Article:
Annapolis, MD (WorkersCompensation.com) – A settlement agreement signed by a firefighter doesn’t prevent his widow from seeking death benefits, a Maryland Appeals Court has found.
The court, in the case In the Matter of Collins, a settlement agreement in a disability case signed by a husband, should not prevent a wife from seeking death benefits through workers’ compensation.
The case centers around Bernard Collins who worked for the Huntingtown Volunteer Fire Department. In 2012, Collins filed a disability benefits claim for heart disease and hypertension. Both are presumed to be compensable in Maryland for firefighters. Chesapeake Employers Insurance Co. and Selective Insurance Co. of America, settled with Collins in 2015 after initially denying the claim.
As part of the settlement, Collins agreed that he and his dependents released the companies from any and all future workers’ compensation claims. His wife was not a party to the settlement.
“Two years before he died, Mr. Collins settled claims he had brought under the Act against Petitioners for disability benefits related to his heart disease. In the parties’ settlement agreement, Mr. Collins purported to release Petitioners from any and all claims that Mr. Collins, his personal representative, dependents, spouse, children, and other potential beneficiaries might then or could later have ‘of whatsoever kind’ which might arise under the Act from Mr. Collins’s disability. In exchange for Mr. Collins’s release, Petitioners agreed to make various payments to Mr. Collins upon approval of the settlement agreement by the State Workers’ Compensation Commission (the “Commission”),” court documents said.
In 2017, Peggy Collins filed a dependent’s claim for death benefits when her husband Bernard died from a cardiac arrest. Initially, the Maryland Workers’ Compensation Commission denied her claim, saying it had approved Bernard Collins original settlement agreement. Peggy Collins appealed to the Calvert Circuit Court, which also upheld the denial.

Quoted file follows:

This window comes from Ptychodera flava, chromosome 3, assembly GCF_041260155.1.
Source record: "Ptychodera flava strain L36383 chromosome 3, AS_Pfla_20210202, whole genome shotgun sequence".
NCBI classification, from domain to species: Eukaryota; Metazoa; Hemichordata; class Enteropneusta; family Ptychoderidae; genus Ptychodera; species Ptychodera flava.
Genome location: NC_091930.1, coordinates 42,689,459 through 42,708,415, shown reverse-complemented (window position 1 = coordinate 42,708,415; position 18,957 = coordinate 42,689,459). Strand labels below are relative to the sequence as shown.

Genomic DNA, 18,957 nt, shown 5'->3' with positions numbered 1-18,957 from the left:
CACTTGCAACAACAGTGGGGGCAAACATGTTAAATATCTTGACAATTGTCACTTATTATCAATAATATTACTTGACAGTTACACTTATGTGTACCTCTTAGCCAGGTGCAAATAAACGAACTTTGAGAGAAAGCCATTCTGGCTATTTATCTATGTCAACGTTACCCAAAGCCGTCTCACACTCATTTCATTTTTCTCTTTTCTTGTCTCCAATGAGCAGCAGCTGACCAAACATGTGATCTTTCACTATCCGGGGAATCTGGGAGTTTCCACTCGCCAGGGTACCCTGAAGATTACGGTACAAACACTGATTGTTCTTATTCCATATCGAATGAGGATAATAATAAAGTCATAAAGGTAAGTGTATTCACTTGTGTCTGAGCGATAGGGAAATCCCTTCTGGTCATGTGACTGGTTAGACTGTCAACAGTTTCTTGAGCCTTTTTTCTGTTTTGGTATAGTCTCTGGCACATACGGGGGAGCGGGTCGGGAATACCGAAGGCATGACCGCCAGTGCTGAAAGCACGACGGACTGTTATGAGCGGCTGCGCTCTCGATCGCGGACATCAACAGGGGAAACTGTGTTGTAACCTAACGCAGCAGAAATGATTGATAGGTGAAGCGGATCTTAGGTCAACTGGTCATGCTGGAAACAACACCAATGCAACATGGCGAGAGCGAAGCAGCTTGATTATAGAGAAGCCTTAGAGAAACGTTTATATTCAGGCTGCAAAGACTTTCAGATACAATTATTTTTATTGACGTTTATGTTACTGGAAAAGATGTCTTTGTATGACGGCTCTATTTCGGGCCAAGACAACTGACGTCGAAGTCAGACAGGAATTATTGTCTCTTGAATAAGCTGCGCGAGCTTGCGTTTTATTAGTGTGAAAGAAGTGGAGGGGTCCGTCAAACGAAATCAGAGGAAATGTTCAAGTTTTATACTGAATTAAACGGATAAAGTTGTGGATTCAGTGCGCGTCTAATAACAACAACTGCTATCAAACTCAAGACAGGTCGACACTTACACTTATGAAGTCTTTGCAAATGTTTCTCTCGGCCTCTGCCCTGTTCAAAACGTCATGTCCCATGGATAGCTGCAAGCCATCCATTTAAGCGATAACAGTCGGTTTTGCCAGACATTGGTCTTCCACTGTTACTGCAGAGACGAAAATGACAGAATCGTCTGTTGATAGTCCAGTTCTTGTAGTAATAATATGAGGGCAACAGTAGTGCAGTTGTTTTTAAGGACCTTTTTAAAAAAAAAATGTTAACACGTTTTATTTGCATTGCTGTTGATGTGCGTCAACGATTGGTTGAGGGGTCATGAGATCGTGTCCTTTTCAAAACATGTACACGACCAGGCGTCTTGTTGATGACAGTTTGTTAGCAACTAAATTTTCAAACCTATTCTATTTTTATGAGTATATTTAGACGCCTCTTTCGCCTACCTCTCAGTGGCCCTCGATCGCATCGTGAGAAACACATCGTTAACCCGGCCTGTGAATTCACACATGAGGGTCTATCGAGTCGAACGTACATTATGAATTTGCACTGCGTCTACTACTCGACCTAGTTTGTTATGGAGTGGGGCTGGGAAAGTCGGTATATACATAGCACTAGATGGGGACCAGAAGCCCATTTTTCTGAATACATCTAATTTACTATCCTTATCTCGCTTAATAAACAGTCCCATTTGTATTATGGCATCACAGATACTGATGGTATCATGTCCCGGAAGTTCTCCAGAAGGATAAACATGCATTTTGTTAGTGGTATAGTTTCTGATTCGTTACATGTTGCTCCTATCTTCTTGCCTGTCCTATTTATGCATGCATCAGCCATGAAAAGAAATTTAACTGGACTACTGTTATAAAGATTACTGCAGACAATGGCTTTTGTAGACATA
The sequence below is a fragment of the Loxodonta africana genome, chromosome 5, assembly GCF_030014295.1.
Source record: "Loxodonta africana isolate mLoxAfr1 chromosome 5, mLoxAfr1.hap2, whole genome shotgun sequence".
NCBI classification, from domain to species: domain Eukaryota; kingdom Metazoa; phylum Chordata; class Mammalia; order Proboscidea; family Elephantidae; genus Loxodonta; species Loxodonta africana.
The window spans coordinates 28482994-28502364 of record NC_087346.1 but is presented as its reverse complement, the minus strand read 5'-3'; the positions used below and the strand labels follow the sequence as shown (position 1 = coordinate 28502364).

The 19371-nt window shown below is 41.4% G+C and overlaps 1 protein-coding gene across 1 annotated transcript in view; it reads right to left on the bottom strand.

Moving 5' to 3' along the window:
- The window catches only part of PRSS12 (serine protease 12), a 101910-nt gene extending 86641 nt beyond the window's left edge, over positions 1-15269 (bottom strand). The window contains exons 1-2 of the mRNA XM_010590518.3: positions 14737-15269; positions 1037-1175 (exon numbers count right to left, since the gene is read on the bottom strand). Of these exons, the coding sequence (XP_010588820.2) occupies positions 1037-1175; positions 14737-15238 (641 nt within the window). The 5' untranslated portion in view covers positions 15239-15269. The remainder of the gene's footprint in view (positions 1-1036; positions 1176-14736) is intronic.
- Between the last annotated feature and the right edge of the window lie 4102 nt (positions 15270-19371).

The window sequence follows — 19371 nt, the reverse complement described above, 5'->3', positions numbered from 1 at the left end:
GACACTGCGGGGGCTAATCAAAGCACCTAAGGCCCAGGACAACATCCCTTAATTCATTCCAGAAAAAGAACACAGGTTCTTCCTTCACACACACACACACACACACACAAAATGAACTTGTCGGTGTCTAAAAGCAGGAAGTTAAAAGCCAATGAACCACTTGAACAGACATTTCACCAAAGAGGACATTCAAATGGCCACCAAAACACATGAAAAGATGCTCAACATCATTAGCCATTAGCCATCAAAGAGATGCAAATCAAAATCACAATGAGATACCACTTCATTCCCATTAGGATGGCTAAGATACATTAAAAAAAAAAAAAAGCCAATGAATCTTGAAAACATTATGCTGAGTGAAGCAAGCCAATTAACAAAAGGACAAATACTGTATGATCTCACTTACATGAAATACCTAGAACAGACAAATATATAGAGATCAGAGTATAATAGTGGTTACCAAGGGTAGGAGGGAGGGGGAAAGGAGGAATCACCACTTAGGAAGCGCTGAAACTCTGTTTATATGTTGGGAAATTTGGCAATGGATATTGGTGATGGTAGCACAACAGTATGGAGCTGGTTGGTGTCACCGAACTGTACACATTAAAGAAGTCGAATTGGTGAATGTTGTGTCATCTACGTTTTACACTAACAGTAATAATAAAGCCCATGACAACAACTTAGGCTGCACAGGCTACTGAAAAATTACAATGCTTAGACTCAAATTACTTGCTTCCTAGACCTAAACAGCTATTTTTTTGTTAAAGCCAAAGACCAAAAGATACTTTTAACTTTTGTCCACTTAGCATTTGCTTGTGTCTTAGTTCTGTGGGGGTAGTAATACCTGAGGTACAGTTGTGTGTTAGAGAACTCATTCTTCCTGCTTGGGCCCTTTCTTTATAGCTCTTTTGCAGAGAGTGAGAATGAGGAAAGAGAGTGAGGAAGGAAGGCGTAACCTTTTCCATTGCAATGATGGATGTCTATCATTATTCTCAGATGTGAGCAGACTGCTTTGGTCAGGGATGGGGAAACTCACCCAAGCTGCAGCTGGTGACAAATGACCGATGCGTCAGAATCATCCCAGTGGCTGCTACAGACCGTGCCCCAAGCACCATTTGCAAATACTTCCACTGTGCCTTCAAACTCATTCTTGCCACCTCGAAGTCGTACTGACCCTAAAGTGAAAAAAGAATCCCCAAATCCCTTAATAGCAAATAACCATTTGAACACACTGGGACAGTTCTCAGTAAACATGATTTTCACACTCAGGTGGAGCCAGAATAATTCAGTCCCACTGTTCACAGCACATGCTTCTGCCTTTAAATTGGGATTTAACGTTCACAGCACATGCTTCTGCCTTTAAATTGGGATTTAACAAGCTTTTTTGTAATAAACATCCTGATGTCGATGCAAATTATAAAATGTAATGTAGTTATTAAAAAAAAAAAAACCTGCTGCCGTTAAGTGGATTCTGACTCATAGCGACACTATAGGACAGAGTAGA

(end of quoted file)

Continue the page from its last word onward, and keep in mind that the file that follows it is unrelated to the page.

Peggy Collins appealed to the Maryland Court of Special Appeals, which said Mrs. Collins was not a party to the settlement, and therefore it doesn’t “extinguish the independent claim for death benefits that a surviving dependent may bring if the employee dies of the same compensable injury or disease.” The Appeals court reversed the decision and handed the case back down to the commission.
Although the insurers appealed the decision, the appeals court upheld the Court of Special Appeals’ findings. While they argued that Mr. Collins “unambiguously” released them from future claims,” the appellate court decided that the agreement was unenforceable against anyone who was not a party to it.
Additionally, the court found that the Workers’ Compensation Act does allow dependents to release their current or future death benefit claims, but that the Act doesn’t give employees the power to release companies of any claims made by their dependents.
“Therefore, Petitioners are incorrect when they assert that Mr. Collins’s attempt to release Mrs. Collins’s potential claim for death benefits was ‘a lawful exercise of his right to waive the claims of his heirs.’… Mrs. Collins did not inherit her claim for death benefits as Mr. Collins’s heir. To the contrary, as discussed in detail below, Mrs. Collins’s claim for death benefits is created by the Act and is independent of Mr. Collins’s prior claim for disability benefits. Because Mr. Collins never could assert a claim for death benefits himself, it was not his prerogative to release such a claim. Only Mrs. Collins could release her claim to death benefits by personally entering into a settlement agreement with Petitioners that was subsequently approved by the Commission. She did not do so,” the court wrote.